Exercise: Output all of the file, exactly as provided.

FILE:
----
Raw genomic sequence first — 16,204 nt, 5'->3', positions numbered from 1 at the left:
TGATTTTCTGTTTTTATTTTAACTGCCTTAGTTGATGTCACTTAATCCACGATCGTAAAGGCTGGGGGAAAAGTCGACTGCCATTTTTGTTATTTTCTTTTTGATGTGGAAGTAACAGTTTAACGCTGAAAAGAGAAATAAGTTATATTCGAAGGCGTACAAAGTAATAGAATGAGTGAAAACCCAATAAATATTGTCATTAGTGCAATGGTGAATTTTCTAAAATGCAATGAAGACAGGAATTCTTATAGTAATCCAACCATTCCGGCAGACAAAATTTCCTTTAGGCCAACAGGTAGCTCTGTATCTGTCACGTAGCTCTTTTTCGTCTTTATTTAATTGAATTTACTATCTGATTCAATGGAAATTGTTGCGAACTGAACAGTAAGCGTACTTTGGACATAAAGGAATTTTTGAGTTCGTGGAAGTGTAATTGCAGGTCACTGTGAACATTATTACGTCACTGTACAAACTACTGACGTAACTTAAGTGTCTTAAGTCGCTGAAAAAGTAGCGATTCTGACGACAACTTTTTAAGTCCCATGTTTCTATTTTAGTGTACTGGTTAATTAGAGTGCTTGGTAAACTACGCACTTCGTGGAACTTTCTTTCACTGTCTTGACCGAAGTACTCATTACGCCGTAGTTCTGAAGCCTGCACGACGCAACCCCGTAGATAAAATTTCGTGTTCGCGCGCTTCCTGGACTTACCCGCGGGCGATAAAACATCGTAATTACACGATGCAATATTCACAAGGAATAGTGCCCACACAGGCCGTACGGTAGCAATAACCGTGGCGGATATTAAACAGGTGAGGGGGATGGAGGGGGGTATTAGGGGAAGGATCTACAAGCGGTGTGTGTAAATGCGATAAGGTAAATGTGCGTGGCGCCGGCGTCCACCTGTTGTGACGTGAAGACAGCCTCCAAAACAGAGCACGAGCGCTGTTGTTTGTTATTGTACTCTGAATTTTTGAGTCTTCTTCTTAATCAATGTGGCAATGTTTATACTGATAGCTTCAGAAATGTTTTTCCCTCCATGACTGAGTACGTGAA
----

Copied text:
Raw genomic sequence first — 16,204 nt, 5'->3', positions numbered from 1 at the left:
TGATTTTCTGTTTTTATTTTAACTGCCTTAGTTGATGTCACTTAATCCACGATCGTAAAGGCTGGGGGAAAAGTCGACTGCCATTTTTGTTATTTTCTTTTTGATGTGGAAGTAACAGTTTAACGCTGAAAAGAGAAATAAGTTATATTCGAAGGCGTACAAAGTAATAGAATGAGTGAAAACCCAATAAATATTGTCATTAGTGCAATGGTGAATTTTCTAAAATGCAATGAAGACAGGAATTCTTATAGTAATCCAACCATTCCGGCAGACAAAATTTCCTTTAGGCCAACAGGTAGCTCTGTATCTGTCACGTAGCTCTTTTTCGTCTTTATTTAATTGAATTTACTATCTGATTCAATGGAAATTGTTGCGAACTGAACAGTAAGCGTACTTTGGACATAAAGGAATTTTTGAGTTCGTGGAAGTGTAATTGCAGGTCACTGTGAACATTATTACGTCACTGTACAAACTACTGACGTAACTTAAGTGTCTTAAGTCGCTGAAAAAGTAGCGATTCTGACGACAACTTTTTAAGTCCCATGTTTCTATTTTAGTGTACTGGTTAATTAGAGTGCTTGGTAAACTACGCACTTCGTGGAACTTTCTTTCACTGTCTTGACCGAAGTACTCATTACGCCGTAGTTCTGAAGCCTGCACGACGCAACCCCGTAGATAAAATTTCGTGTTCGCGCGCTTCCTGGACTTACCCGCGGGCGATAAAACATCGTAATTACACGATGCAATATTCACAAGGAATAGTGCCCACACAGGCCGTACGGTAGCAATAACCGTGGCGGATATTAAACAGGTGAGGGGGATGGAGGGGGGTATTAGGGGAAGGATCTACAAGCGGTGTGTGTAAATGCGATAAGGTAAATGTGCGTGGCGCCGGCGTCCACCTGTTGTGACGTGAAGACAGCCTCCAAAACAGAGCACGAGCGCTGTTGTTTGTTATTGTACTCTGAATTTTTGAGTCTTCTTCTTAATCAATGTGGCAATGTTTATACTGATAGCTTCAGAAATGTTTTTCCCTCCATGACTGAGTACGTGAA